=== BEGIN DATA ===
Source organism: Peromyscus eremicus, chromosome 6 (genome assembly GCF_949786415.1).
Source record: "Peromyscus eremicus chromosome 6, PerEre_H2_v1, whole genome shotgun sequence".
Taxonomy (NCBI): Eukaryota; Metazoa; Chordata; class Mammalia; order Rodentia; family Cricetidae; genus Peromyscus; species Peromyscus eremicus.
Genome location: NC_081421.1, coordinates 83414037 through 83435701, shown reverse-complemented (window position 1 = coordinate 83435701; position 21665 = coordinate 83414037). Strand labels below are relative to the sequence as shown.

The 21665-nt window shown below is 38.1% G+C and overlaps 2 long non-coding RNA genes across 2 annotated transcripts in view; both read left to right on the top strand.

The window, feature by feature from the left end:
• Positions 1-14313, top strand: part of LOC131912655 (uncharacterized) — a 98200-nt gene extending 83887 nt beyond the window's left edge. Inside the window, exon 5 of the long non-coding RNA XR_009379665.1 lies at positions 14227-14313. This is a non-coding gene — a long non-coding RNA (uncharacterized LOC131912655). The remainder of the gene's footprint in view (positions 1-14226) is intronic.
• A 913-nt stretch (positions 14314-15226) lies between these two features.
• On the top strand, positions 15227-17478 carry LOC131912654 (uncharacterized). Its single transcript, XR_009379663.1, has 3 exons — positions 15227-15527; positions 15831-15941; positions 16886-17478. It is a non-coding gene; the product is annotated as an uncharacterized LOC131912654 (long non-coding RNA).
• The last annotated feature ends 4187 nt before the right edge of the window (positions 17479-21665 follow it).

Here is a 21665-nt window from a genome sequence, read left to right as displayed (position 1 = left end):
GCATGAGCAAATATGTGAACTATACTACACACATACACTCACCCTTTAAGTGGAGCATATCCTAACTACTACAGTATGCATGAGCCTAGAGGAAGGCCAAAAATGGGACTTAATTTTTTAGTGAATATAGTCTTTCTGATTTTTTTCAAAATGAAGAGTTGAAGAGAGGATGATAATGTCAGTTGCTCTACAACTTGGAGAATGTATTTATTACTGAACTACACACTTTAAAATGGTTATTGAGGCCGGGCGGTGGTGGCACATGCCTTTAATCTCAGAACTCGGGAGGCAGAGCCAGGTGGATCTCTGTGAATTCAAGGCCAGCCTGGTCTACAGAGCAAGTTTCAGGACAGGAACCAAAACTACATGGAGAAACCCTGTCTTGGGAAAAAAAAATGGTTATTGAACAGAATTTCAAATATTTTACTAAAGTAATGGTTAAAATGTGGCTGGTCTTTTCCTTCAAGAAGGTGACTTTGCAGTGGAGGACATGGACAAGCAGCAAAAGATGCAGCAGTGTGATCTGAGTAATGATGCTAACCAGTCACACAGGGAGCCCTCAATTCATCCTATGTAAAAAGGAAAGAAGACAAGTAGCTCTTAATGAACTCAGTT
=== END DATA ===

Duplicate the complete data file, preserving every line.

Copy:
Source organism: Peromyscus eremicus, chromosome 6 (genome assembly GCF_949786415.1).
Source record: "Peromyscus eremicus chromosome 6, PerEre_H2_v1, whole genome shotgun sequence".
Taxonomy (NCBI): Eukaryota; Metazoa; Chordata; class Mammalia; order Rodentia; family Cricetidae; genus Peromyscus; species Peromyscus eremicus.
Genome location: NC_081421.1, coordinates 83414037 through 83435701, shown reverse-complemented (window position 1 = coordinate 83435701; position 21665 = coordinate 83414037). Strand labels below are relative to the sequence as shown.

The 21665-nt window shown below is 38.1% G+C and overlaps 2 long non-coding RNA genes across 2 annotated transcripts in view; both read left to right on the top strand.

The window, feature by feature from the left end:
• Positions 1-14313, top strand: part of LOC131912655 (uncharacterized) — a 98200-nt gene extending 83887 nt beyond the window's left edge. Inside the window, exon 5 of the long non-coding RNA XR_009379665.1 lies at positions 14227-14313. This is a non-coding gene — a long non-coding RNA (uncharacterized LOC131912655). The remainder of the gene's footprint in view (positions 1-14226) is intronic.
• A 913-nt stretch (positions 14314-15226) lies between these two features.
• On the top strand, positions 15227-17478 carry LOC131912654 (uncharacterized). Its single transcript, XR_009379663.1, has 3 exons — positions 15227-15527; positions 15831-15941; positions 16886-17478. It is a non-coding gene; the product is annotated as an uncharacterized LOC131912654 (long non-coding RNA).
• The last annotated feature ends 4187 nt before the right edge of the window (positions 17479-21665 follow it).

Here is a 21665-nt window from a genome sequence, read left to right as displayed (position 1 = left end):
GCATGAGCAAATATGTGAACTATACTACACACATACACTCACCCTTTAAGTGGAGCATATCCTAACTACTACAGTATGCATGAGCCTAGAGGAAGGCCAAAAATGGGACTTAATTTTTTAGTGAATATAGTCTTTCTGATTTTTTTCAAAATGAAGAGTTGAAGAGAGGATGATAATGTCAGTTGCTCTACAACTTGGAGAATGTATTTATTACTGAACTACACACTTTAAAATGGTTATTGAGGCCGGGCGGTGGTGGCACATGCCTTTAATCTCAGAACTCGGGAGGCAGAGCCAGGTGGATCTCTGTGAATTCAAGGCCAGCCTGGTCTACAGAGCAAGTTTCAGGACAGGAACCAAAACTACATGGAGAAACCCTGTCTTGGGAAAAAAAAATGGTTATTGAACAGAATTTCAAATATTTTACTAAAGTAATGGTTAAAATGTGGCTGGTCTTTTCCTTCAAGAAGGTGACTTTGCAGTGGAGGACATGGACAAGCAGCAAAAGATGCAGCAGTGTGATCTGAGTAATGATGCTAACCAGTCACACAGGGAGCCCTCAATTCATCCTATGTAAAAAGGAAAGAAGACAAGTAGCTCTTAATGAACTCAGTT